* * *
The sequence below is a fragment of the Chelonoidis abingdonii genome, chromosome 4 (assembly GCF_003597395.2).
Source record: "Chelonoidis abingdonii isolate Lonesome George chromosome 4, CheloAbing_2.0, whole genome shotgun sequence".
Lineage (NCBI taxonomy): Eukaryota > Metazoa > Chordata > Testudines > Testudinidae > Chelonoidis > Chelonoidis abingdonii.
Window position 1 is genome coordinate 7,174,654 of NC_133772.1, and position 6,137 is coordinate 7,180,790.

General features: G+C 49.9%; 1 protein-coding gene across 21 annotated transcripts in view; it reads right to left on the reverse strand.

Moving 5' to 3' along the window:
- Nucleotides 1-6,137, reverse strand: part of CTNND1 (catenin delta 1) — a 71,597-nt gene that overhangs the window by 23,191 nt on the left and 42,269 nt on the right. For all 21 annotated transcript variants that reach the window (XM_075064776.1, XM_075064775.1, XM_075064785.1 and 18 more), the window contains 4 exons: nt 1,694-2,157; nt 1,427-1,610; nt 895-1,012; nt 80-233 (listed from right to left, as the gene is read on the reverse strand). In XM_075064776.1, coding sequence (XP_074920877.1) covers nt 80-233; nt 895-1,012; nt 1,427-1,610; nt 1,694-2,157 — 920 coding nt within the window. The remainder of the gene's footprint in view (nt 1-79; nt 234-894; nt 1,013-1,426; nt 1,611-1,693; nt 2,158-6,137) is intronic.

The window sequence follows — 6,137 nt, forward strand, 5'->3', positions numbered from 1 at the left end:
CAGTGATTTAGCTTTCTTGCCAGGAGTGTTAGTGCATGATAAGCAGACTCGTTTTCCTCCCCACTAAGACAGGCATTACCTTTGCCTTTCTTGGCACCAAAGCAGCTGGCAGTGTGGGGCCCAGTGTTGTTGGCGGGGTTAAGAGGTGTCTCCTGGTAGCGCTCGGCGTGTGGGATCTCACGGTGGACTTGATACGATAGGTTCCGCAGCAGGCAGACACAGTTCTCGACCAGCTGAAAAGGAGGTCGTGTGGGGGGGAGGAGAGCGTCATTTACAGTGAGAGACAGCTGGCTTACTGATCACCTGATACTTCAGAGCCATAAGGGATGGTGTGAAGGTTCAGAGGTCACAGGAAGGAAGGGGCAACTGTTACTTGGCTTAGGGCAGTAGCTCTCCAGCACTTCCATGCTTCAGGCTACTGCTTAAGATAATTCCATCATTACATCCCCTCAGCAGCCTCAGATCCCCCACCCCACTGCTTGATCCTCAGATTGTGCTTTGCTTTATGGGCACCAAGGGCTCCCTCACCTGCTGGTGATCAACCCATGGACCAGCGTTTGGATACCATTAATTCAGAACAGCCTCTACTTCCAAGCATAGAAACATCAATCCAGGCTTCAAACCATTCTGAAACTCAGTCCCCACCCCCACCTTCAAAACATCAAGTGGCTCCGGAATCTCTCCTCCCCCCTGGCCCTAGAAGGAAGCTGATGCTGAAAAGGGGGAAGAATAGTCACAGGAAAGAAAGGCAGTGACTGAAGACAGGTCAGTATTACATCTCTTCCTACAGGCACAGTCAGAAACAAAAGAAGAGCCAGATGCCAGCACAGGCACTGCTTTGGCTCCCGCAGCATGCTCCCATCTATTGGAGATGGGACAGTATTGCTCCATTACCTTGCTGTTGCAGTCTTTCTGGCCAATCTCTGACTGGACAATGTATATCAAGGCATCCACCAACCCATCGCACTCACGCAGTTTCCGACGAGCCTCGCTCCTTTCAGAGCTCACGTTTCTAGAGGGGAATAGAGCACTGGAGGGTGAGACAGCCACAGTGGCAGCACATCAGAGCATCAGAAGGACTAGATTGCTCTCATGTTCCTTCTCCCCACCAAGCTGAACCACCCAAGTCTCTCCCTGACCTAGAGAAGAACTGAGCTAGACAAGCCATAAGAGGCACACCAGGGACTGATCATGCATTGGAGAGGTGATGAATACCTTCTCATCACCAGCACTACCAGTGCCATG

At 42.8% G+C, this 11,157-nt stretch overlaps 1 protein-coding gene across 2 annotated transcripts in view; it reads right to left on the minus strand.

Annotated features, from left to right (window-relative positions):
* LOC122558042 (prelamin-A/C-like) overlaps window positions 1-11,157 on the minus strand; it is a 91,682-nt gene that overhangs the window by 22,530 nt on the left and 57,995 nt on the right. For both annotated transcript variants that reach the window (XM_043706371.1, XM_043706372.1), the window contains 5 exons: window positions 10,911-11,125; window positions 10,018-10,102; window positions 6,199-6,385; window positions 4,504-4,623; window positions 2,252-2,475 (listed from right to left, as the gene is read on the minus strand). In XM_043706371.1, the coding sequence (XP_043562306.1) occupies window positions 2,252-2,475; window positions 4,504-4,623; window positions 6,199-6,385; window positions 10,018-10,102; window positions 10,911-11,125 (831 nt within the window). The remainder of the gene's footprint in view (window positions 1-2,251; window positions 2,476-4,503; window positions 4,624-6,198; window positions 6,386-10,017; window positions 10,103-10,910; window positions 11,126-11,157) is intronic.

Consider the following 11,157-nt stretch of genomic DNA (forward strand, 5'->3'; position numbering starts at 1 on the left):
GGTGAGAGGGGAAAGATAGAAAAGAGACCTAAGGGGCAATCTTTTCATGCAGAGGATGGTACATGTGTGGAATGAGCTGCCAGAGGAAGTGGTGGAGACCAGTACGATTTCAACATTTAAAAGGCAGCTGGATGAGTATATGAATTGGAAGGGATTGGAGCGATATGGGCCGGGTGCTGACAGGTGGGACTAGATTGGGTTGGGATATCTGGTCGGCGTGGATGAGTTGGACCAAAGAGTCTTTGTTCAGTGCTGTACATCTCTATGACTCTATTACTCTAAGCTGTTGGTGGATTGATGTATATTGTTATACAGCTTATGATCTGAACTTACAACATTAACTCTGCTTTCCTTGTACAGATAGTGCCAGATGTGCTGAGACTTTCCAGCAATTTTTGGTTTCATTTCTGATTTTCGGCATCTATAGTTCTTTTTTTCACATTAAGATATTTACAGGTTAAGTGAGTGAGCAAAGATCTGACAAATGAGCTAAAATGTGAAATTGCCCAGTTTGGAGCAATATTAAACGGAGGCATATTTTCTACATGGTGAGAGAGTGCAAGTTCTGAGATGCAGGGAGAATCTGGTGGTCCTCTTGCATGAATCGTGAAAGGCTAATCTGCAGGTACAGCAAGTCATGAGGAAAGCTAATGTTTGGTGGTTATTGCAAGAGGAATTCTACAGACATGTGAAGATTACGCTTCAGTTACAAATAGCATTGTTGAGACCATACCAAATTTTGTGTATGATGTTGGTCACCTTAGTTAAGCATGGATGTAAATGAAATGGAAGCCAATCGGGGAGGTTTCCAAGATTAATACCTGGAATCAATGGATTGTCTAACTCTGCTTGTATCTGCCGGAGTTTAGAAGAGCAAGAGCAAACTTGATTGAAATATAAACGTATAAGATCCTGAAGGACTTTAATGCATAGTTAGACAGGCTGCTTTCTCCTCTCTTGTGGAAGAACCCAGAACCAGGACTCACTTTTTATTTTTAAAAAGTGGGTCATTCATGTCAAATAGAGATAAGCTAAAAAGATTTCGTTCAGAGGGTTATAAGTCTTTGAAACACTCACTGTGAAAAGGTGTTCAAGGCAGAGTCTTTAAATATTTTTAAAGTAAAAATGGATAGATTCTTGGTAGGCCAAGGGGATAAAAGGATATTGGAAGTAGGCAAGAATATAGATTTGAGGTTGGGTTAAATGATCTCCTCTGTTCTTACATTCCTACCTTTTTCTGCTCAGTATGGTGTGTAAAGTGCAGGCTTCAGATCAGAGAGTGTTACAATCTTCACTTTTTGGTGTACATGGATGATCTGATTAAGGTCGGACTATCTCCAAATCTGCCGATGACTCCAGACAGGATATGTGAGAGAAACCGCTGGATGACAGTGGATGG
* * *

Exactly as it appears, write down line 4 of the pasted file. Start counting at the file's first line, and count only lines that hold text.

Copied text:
Window position 1 is genome coordinate 7,174,654 of NC_133772.1, and position 6,137 is coordinate 7,180,790.